Helmholtz Association of German Research Centres. "Molecular basis of touch sensation: Researchers identify new function of a well-known gene." ScienceDaily. ScienceDaily, 21 February 2012. <www.sciencedaily.com/releases/2012/02/120221124823.htm>.
Helmholtz Association of German Research Centres. (2012, February 21). Molecular basis of touch sensation: Researchers identify new function of a well-known gene. ScienceDaily. Retrieved September 16, 2014 from www.sciencedaily.com/releases/2012/02/120221124823.htm
Helmholtz Association of German Research Centres. "Molecular basis of touch sensation: Researchers identify new function of a well-known gene." ScienceDaily. www.sciencedaily.com/releases/2012/02/120221124823.htm (accessed September 16, 2014).

Share This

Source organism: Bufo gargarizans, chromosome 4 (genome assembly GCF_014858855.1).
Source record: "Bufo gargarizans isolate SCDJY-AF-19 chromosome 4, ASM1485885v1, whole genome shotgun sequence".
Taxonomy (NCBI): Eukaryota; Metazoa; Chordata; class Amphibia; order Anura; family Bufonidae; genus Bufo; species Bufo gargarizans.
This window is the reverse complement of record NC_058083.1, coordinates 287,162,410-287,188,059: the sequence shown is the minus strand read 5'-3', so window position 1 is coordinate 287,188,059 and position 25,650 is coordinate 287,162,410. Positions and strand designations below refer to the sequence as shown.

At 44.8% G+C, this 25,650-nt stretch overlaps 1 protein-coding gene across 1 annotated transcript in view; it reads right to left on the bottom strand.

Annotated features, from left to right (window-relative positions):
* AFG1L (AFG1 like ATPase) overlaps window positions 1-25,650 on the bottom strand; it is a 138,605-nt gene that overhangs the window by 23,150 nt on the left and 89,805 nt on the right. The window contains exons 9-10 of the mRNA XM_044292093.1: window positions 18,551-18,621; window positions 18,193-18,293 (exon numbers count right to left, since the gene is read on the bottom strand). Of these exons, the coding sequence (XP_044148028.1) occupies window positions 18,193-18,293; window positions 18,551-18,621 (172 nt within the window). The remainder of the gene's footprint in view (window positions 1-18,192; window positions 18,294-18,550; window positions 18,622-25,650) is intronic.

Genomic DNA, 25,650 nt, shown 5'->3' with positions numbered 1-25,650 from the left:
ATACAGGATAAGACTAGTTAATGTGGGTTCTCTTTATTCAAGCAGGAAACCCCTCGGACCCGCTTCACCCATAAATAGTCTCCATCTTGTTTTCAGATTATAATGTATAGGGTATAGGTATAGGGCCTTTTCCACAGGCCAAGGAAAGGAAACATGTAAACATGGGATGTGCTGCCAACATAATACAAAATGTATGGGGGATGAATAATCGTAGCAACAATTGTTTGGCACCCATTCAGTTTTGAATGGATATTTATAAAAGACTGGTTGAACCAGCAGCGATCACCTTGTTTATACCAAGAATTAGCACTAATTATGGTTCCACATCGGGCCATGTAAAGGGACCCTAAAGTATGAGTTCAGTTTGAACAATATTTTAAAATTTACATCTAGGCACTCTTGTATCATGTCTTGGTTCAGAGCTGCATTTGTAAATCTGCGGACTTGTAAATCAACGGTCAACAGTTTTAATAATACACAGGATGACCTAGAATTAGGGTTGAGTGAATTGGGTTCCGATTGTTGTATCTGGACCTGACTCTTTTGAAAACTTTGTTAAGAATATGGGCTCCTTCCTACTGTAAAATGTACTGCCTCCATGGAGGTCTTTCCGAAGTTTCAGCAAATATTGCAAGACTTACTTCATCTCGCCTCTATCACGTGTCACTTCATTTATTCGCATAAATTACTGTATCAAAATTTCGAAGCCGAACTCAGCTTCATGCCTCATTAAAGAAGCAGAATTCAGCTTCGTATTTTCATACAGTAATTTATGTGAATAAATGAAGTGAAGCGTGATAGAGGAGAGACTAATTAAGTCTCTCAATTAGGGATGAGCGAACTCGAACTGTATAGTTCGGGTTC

More Plants & Animals News

Tuesday, September 16, 2014

Featured Research

from universities, journals, and other organizations


Featured Videos

from AP, Reuters, AFP, and other news services

Some Tobacco Farmers Thrive Amid Challenges

Some Tobacco Farmers Thrive Amid Challenges

AP (Sep. 16, 2014) — The South's tobacco country is surviving, and even thriving in some cases, as demand overseas keeps growers in the fields of one of America's oldest cash crops. (Sept. 16) Video provided by AP
Powered by NewsLook.com
Scientists Given Rare Glimpse of 350-Kilo Colossal Squid

Scientists Given Rare Glimpse of 350-Kilo Colossal Squid

AFP (Sep. 16, 2014) — Scientists say a female colossal squid weighing an estimated 350 kilograms (770 lbs) and thought to be only the second intact specimen ever found was carrying eggs when discovered in the Antarctic. Duration: 00:47 Video provided by AFP
Powered by NewsLook.com
Raw: Scientists Examine Colossal Squid

Raw: Scientists Examine Colossal Squid